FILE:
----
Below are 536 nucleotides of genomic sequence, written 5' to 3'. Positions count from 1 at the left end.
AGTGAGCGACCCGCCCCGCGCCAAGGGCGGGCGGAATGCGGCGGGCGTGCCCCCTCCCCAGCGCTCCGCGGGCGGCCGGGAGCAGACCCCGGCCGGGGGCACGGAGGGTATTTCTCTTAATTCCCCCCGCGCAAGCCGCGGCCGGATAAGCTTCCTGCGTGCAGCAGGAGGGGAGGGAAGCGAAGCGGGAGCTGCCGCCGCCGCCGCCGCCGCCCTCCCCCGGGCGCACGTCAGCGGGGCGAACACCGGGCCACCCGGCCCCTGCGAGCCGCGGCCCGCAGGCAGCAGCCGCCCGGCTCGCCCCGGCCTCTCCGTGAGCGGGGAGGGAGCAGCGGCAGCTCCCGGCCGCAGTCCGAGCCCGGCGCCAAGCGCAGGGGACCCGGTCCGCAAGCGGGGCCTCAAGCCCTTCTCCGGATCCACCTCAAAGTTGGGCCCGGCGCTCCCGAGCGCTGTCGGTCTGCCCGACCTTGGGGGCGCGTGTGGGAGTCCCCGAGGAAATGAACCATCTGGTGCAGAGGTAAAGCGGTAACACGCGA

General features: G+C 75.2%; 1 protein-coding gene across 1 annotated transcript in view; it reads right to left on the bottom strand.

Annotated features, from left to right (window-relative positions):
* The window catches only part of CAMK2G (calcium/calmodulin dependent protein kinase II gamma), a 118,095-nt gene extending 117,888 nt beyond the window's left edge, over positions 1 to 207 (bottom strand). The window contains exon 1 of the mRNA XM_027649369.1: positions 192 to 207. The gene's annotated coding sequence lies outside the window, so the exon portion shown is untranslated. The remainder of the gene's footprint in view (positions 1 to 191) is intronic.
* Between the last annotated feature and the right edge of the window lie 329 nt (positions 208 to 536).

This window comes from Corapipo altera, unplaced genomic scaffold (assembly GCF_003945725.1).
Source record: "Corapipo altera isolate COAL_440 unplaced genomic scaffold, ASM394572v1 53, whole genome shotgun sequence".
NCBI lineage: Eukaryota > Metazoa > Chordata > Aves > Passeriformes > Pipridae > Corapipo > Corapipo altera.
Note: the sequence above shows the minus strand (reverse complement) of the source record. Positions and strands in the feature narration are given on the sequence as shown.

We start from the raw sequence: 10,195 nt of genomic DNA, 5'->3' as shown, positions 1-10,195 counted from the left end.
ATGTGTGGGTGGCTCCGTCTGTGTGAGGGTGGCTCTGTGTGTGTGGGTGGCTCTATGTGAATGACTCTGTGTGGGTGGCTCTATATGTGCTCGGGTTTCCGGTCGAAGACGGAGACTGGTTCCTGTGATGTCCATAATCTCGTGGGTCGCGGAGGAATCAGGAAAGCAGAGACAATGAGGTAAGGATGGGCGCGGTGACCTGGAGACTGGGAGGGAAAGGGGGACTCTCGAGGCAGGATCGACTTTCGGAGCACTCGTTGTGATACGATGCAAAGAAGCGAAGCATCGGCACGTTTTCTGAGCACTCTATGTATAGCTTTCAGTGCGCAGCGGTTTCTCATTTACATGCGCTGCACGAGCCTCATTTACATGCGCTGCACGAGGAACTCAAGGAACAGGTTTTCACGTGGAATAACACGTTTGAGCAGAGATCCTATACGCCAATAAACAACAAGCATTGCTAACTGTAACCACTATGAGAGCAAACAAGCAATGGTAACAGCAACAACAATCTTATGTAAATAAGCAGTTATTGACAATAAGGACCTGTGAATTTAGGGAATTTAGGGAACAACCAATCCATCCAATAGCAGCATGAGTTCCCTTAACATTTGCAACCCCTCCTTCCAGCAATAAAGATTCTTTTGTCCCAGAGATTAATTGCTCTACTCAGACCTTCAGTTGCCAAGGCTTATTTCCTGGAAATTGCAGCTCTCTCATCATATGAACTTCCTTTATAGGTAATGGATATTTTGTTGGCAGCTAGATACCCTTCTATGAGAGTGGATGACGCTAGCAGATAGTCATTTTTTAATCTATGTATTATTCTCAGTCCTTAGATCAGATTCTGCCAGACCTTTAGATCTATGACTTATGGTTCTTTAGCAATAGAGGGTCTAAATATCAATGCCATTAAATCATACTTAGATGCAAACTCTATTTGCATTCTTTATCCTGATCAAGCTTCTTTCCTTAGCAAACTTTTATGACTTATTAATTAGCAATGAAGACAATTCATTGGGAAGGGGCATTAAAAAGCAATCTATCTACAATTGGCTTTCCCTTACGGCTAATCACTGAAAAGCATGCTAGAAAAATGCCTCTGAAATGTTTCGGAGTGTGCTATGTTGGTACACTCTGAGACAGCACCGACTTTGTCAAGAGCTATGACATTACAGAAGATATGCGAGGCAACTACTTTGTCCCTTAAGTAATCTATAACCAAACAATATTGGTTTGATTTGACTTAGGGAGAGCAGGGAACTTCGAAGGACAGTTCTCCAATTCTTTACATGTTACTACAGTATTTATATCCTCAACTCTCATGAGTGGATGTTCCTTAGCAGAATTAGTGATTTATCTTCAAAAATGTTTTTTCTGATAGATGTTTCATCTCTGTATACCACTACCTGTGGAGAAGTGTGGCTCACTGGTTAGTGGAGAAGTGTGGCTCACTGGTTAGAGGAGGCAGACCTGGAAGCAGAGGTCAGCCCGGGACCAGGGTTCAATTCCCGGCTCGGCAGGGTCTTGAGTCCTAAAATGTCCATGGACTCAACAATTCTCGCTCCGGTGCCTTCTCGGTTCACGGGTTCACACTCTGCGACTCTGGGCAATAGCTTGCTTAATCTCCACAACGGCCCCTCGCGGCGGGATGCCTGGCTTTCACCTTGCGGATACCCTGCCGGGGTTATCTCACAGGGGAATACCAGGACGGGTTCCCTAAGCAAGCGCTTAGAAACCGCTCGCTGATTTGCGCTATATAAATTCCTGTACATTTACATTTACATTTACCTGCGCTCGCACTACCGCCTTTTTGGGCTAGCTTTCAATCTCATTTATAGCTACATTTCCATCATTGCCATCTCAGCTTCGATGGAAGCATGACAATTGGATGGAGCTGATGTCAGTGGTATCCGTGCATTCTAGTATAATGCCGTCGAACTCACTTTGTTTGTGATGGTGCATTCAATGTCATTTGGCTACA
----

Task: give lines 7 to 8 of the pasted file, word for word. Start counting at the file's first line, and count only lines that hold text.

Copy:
This window comes from Corapipo altera, unplaced genomic scaffold (assembly GCF_003945725.1).
Source record: "Corapipo altera isolate COAL_440 unplaced genomic scaffold, ASM394572v1 53, whole genome shotgun sequence".